Sending Christmas cards linked with lower levels of depression, study finds

University of Limerick researchers suggest that a sudden change of habitual card sending could be a red flag that someone may be struggling

The death of the Christmas card has been greatly exaggerated in the virtual age with the pandemic seeing a dramatic return of the old-school season’s greetings and new research pointing to the mental health benefits of sending and receiving cards.

A study carried out in the University of Limerick (UL) has linked the sending of Christmas cards with lower levels of depression. Researchers have also suggested that a change of habitual card sending could be a red flag that someone may be struggling over the Christmas season.

The research was led by Prof Stephen Gallagher, director of the Study of Anxiety Stress and Health Lab at the university, and published in the journal Cogent Psychology. It examined whether the sending of Christmas cards offered insight into the sender’s mental wellbeing.

Using data from more than 2,400 people who took part in the UK’s Understanding Society Wave 5 data set, the UL researchers extracted information as to whether individuals sent Christmas cards.

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“While many of the behavioural characteristics displayed by people with depression are well known, here, for the first time, we demonstrate that a Christmas behaviour, or the sending of Christmas cards, is also affected,” said Prof Gallagher.

“We found that approximately 55 per cent of non-depressed people reported ‘always’ sending Christmas cards, compared to 46 per cent of those with depression.

The researchers also looked at other findings that showed “expressing gratitude in letters and cards has been found to boost positive emotions in both the receiver and sender”.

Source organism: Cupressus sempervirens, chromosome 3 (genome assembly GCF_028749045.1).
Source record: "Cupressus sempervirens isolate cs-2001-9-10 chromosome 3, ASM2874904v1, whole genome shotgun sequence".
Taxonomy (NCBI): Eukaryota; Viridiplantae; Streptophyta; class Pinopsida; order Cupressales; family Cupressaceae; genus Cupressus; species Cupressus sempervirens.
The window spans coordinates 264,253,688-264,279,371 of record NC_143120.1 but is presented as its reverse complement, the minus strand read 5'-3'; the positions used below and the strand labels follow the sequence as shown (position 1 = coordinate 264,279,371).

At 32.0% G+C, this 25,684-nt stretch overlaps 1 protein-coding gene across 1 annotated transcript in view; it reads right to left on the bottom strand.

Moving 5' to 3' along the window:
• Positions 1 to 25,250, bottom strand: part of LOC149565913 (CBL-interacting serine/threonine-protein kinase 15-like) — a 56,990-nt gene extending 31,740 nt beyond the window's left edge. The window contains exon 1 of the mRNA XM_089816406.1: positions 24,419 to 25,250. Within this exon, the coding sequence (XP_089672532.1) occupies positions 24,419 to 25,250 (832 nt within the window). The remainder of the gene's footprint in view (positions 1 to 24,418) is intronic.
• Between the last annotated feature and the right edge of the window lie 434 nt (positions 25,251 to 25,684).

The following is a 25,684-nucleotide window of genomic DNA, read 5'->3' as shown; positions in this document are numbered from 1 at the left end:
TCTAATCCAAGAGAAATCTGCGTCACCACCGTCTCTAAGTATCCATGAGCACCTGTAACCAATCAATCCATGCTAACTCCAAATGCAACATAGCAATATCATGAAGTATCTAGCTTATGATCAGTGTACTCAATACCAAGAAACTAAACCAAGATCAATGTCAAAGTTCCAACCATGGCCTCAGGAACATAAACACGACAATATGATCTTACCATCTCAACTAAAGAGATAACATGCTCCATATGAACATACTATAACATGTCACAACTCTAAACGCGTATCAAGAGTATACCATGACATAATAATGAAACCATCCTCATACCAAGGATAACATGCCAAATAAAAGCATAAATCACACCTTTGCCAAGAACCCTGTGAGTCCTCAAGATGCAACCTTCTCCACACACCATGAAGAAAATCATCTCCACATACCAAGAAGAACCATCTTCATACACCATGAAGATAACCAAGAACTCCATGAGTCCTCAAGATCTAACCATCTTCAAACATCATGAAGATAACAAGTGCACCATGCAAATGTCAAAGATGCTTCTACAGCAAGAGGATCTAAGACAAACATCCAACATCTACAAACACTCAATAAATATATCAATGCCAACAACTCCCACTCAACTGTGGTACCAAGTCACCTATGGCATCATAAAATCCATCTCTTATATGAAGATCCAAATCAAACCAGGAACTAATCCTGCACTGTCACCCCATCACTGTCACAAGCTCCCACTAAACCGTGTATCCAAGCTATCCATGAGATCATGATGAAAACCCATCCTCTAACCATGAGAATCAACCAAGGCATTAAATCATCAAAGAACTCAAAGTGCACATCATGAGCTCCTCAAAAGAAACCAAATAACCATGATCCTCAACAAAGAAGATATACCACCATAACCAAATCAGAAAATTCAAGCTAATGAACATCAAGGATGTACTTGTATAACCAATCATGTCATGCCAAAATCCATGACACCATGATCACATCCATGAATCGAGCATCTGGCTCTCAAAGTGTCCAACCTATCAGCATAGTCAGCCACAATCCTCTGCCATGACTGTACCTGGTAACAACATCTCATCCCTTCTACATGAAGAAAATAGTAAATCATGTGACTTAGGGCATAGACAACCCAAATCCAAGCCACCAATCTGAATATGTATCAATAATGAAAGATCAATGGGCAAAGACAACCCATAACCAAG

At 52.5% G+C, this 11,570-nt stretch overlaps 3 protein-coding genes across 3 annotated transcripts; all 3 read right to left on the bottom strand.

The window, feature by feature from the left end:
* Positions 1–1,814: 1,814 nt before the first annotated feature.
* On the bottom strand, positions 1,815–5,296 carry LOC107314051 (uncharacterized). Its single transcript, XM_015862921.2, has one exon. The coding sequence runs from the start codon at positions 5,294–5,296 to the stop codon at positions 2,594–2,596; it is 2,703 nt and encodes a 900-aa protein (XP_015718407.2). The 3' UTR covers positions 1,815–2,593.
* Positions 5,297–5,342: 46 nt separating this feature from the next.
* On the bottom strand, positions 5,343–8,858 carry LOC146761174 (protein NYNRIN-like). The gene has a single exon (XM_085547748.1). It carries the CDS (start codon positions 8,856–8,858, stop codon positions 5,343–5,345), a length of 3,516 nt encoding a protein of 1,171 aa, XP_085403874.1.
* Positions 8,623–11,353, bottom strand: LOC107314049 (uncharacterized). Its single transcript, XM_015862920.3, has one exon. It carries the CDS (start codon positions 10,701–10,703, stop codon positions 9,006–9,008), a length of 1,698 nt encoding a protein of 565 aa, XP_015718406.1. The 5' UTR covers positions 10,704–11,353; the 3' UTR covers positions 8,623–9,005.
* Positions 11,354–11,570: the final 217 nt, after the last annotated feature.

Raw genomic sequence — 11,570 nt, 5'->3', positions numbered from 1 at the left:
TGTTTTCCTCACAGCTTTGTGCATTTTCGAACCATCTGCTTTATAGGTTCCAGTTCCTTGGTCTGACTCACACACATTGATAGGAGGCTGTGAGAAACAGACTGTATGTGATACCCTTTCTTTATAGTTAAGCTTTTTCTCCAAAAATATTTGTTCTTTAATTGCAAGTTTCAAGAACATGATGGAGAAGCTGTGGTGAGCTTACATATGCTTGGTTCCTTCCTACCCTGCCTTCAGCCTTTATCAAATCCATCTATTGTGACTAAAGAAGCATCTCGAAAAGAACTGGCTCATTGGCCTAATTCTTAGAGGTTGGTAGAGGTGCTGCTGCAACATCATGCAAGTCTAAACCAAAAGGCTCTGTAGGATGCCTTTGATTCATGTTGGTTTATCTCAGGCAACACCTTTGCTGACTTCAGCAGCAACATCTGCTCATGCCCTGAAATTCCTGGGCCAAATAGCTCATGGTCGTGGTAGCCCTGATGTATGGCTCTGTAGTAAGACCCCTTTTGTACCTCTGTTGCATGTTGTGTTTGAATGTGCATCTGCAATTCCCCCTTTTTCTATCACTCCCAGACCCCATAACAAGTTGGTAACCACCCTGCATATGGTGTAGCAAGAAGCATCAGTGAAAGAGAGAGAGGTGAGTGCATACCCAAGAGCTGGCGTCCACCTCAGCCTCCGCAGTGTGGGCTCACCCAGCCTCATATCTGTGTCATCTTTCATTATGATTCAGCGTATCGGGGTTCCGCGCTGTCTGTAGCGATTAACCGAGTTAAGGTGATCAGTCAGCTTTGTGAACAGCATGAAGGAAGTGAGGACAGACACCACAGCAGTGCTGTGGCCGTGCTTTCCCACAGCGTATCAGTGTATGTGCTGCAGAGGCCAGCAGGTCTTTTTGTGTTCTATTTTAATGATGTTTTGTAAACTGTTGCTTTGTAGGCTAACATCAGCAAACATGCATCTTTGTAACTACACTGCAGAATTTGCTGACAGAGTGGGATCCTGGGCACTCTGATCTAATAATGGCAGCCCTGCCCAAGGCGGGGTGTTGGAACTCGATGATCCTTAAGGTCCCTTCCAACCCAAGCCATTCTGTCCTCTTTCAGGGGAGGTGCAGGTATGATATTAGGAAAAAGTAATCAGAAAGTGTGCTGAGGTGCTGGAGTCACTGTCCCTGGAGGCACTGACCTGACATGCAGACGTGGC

“We found that it was more than just the exchange of pleasantries and good wishes over the festive season,” Prof Gallagher said, with evidence pointing to the senders’ mood as influencing their Christmas behaviour.

“If you do not hear from someone who regularly sends you a Christmas card, it might be worth checking in with them to spread some Christmas cheer,” said Dr Jennifer McMahon, a lecturer in psychology at UL and a co-author on the study.

Elaine Kellegher did not need a scientific study to tell her about the positive benefits of the card business, although the card designer welcomed the findings.

She began designing and selling quirky Christmas cards from her Dublin home in 2016 and said she went into it without any market research and despite people telling her the idea of sending cards was on the way out.

“I really started making the cards because I wanted to use my design skills but as soon as I started selling the cards, I noticed there was a demand there and it grew and grew and then when the pandemic hit it just shot up, it was unbelievable,” she said.

“People couldn’t see each other or physically touch each other so they wanted to send tangible tings. Even seeing someone’s handwriting was a way to connect.”

She sells online and in artisan food and coffee shops as well as gift shops. “These are not pound shop cards and they are for people who want something different. Demand is still really good this year and I think people are very keen to support Irish designers and buy Irish products.”

She said her largest customer base is those aged 25-40. “I don’t think we have seen the end of the Christmas card just yet and I think like many things it has come back into fashion. People want that feelgood factor and like that study from the University of Limerick, I have read others that show how good people feel when they send and when they receive Christmas cards so it is a win-win.”

Anna McHugh of An Post also extolled – unsurprisingly – the virtues of sending a card this Christmas.

“We all have the best of intentions to stay in touch with friends and relations but yet too often the year draws to a close without us actually managing to make the trip or arrange the night out. A Christmas card with a personal message helps keep the connection alive, and let that person or family know that you haven’t forgotten them, that they are still important to you,” she said.

She said mindfulness coaches “recommend that we make our card writing a pleasurable activity, taking an afternoon or evening to get comfortable and to reflect upon the past year and our friendships and family connections.”

As a result of the recent cold weather, she said, “stamp sales are actually well ahead of this time last year”.

“We’re hoping that the icy temperatures forecast for the coming week will keep everyone focused on the fact that Christmas is less than three weeks away!”

Conor Pope

Conor Pope

Conor Pope is Consumer Affairs Correspondent, Pricewatch Editor and cohost of the In the News podcast